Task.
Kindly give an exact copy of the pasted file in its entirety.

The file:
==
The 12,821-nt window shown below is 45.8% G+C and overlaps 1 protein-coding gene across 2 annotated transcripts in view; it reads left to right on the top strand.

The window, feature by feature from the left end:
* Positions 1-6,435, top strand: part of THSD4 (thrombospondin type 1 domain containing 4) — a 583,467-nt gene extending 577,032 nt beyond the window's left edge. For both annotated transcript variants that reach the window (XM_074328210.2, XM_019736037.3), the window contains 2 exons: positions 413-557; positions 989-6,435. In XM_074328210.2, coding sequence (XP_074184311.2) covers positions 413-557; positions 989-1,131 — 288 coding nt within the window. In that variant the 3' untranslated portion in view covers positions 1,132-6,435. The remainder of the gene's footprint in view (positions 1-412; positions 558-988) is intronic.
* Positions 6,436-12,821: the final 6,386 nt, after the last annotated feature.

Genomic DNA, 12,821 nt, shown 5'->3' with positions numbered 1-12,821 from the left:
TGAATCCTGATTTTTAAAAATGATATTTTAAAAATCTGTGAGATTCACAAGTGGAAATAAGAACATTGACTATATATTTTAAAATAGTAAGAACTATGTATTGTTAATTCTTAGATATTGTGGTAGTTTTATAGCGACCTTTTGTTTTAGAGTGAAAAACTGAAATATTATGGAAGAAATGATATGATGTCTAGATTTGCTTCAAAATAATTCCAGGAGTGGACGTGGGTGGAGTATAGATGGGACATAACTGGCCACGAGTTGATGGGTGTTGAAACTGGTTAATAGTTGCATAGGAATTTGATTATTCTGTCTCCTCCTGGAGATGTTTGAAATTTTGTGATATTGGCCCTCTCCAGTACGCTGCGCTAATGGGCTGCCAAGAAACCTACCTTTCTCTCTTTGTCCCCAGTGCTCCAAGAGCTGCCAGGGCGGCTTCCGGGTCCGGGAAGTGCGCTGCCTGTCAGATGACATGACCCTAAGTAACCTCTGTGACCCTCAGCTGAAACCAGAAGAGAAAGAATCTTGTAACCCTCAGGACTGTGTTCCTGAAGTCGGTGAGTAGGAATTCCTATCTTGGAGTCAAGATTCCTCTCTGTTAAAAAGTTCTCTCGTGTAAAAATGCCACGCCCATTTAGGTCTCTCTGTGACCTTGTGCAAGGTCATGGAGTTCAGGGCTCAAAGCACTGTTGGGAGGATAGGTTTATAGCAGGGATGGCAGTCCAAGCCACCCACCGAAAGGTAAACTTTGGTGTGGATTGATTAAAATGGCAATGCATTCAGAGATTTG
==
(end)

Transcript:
The 12,821-nt window shown below is 45.8% G+C and overlaps 1 protein-coding gene across 2 annotated transcripts in view; it reads left to right on the top strand.

The window, feature by feature from the left end:
* Positions 1-6,435, top strand: part of THSD4 (thrombospondin type 1 domain containing 4) — a 583,467-nt gene extending 577,032 nt beyond the window's left edge. For both annotated transcript variants that reach the window (XM_074328210.2, XM_019736037.3), the window contains 2 exons: positions 413-557; positions 989-6,435. In XM_074328210.2, coding sequence (XP_074184311.2) covers positions 413-557; positions 989-1,131 — 288 coding nt within the window. In that variant the 3' untranslated portion in view covers positions 1,132-6,435. The remainder of the gene's footprint in view (positions 1-412; positions 558-988) is intronic.
* Positions 6,436-12,821: the final 6,386 nt, after the last annotated feature.

Genomic DNA, 12,821 nt, shown 5'->3' with positions numbered 1-12,821 from the left:
TGAATCCTGATTTTTAAAAATGATATTTTAAAAATCTGTGAGATTCACAAGTGGAAATAAGAACATTGACTATATATTTTAAAATAGTAAGAACTATGTATTGTTAATTCTTAGATATTGTGGTAGTTTTATAGCGACCTTTTGTTTTAGAGTGAAAAACTGAAATATTATGGAAGAAATGATATGATGTCTAGATTTGCTTCAAAATAATTCCAGGAGTGGACGTGGGTGGAGTATAGATGGGACATAACTGGCCACGAGTTGATGGGTGTTGAAACTGGTTAATAGTTGCATAGGAATTTGATTATTCTGTCTCCTCCTGGAGATGTTTGAAATTTTGTGATATTGGCCCTCTCCAGTACGCTGCGCTAATGGGCTGCCAAGAAACCTACCTTTCTCTCTTTGTCCCCAGTGCTCCAAGAGCTGCCAGGGCGGCTTCCGGGTCCGGGAAGTGCGCTGCCTGTCAGATGACATGACCCTAAGTAACCTCTGTGACCCTCAGCTGAAACCAGAAGAGAAAGAATCTTGTAACCCTCAGGACTGTGTTCCTGAAGTCGGTGAGTAGGAATTCCTATCTTGGAGTCAAGATTCCTCTCTGTTAAAAAGTTCTCTCGTGTAAAAATGCCACGCCCATTTAGGTCTCTCTGTGACCTTGTGCAAGGTCATGGAGTTCAGGGCTCAAAGCACTGTTGGGAGGATAGGTTTATAGCAGGGATGGCAGTCCAAGCCACCCACCGAAAGGTAAACTTTGGTGTGGATTGATTAAAATGGCAATGCATTCAGAGATTTG